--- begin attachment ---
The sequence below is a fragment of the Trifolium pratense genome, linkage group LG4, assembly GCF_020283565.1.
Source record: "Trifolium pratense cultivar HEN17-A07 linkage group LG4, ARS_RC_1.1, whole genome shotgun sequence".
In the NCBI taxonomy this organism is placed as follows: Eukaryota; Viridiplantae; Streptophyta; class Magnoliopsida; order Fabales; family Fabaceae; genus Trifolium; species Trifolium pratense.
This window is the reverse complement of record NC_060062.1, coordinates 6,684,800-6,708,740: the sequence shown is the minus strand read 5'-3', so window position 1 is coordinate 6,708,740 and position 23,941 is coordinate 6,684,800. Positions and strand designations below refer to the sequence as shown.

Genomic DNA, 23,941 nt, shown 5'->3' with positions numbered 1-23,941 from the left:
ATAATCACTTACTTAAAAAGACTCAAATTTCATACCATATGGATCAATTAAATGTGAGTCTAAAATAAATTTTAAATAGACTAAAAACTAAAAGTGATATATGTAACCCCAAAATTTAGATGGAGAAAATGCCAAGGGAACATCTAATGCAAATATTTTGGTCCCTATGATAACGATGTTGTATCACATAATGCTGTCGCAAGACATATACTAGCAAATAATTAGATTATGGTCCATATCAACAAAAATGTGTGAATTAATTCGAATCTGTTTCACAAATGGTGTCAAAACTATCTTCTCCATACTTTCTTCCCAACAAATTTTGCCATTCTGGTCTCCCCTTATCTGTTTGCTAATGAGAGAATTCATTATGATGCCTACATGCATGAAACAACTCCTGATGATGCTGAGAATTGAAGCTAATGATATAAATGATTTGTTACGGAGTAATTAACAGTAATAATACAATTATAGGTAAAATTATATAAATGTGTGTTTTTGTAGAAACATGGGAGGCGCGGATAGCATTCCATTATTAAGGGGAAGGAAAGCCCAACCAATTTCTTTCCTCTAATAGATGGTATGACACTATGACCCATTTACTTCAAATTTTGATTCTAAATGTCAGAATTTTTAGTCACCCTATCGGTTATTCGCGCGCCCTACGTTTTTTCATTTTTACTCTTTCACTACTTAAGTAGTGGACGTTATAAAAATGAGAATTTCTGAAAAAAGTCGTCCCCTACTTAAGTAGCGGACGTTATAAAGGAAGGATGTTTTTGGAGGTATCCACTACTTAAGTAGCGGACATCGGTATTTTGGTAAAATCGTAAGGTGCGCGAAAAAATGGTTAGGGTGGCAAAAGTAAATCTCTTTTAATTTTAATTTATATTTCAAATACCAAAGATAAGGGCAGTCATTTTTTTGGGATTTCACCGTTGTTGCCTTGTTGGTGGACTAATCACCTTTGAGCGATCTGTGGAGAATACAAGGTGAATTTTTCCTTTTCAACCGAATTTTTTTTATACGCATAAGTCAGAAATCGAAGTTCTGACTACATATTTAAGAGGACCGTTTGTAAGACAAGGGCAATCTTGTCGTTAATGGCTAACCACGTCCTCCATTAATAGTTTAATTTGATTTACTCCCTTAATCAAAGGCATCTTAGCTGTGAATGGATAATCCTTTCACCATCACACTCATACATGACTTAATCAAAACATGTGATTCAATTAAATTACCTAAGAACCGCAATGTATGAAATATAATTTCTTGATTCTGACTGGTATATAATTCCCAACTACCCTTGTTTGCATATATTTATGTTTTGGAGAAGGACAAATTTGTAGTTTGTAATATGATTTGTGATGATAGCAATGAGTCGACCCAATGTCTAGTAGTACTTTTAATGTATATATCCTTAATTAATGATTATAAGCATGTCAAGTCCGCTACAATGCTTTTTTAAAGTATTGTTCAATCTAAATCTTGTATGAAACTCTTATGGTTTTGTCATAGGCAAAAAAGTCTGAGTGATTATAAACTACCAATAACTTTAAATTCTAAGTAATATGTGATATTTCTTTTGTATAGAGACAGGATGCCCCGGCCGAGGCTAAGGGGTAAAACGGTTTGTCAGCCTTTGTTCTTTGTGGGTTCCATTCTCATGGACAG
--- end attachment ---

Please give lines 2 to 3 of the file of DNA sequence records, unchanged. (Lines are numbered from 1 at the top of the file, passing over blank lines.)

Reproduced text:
Source record: "Trifolium pratense cultivar HEN17-A07 linkage group LG4, ARS_RC_1.1, whole genome shotgun sequence".
In the NCBI taxonomy this organism is placed as follows: Eukaryota; Viridiplantae; Streptophyta; class Magnoliopsida; order Fabales; family Fabaceae; genus Trifolium; species Trifolium pratense.